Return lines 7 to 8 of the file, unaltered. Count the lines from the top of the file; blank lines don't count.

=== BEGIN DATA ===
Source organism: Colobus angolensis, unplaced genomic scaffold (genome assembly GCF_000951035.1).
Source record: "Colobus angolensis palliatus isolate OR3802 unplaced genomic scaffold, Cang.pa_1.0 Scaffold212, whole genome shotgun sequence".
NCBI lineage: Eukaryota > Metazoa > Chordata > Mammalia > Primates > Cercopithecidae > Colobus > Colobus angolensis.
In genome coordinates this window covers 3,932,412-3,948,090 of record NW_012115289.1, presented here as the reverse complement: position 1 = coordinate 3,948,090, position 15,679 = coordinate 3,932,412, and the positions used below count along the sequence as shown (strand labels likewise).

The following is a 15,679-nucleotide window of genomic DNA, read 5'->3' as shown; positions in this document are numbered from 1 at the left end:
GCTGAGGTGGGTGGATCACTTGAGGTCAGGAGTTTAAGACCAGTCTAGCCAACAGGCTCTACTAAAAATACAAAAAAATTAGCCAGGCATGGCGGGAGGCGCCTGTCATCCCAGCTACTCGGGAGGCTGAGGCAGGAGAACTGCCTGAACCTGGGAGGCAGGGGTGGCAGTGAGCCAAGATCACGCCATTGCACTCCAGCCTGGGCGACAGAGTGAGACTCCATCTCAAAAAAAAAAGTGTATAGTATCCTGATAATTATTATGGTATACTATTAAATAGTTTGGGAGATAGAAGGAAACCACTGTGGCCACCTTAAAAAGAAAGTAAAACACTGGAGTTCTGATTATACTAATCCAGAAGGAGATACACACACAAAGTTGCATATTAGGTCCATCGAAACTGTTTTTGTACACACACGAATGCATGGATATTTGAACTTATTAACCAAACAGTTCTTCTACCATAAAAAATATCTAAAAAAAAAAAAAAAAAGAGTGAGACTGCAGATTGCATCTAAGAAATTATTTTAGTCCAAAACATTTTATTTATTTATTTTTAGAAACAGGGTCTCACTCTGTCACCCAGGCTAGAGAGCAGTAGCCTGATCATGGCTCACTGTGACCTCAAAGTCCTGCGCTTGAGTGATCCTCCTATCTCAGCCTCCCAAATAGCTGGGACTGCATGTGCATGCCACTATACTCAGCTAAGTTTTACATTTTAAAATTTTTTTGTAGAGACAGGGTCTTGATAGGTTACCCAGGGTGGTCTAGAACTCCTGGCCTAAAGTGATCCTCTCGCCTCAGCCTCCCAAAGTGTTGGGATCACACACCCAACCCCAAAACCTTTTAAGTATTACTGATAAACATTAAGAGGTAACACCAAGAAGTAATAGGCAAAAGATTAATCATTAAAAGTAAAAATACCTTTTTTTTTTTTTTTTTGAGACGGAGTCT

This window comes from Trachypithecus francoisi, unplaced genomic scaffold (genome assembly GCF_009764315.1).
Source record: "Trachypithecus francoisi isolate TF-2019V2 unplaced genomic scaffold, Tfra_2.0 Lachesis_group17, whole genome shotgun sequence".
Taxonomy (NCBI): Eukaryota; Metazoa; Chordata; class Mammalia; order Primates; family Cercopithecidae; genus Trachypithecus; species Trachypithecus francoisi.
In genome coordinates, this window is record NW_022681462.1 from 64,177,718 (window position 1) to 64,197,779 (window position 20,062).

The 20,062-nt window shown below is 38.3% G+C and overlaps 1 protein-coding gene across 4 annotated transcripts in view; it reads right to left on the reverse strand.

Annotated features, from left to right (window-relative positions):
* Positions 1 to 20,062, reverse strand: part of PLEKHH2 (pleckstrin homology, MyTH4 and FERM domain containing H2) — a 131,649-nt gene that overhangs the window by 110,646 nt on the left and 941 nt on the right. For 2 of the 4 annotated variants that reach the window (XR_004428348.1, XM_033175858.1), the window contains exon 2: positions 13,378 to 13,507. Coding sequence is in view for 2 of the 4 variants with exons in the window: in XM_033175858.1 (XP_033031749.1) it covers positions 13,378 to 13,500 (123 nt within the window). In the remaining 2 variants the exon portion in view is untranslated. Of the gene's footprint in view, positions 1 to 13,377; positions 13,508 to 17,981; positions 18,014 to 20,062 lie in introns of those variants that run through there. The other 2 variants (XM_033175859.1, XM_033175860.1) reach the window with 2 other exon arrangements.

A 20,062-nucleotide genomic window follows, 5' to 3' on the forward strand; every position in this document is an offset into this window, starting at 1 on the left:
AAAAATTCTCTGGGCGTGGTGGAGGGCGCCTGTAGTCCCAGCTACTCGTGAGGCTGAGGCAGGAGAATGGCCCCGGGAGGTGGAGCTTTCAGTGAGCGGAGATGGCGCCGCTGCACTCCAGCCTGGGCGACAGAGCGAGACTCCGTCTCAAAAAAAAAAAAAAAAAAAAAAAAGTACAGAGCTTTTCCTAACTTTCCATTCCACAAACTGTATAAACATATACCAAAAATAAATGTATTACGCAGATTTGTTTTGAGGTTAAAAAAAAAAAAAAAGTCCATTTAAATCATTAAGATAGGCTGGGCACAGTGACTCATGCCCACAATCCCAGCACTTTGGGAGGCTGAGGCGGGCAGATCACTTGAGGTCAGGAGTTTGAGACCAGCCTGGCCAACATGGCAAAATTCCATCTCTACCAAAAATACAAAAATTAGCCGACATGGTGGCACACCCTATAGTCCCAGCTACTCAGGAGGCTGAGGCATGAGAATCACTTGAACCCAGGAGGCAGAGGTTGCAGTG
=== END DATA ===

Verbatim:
This window comes from Trachypithecus francoisi, unplaced genomic scaffold (genome assembly GCF_009764315.1).
Source record: "Trachypithecus francoisi isolate TF-2019V2 unplaced genomic scaffold, Tfra_2.0 Lachesis_group17, whole genome shotgun sequence".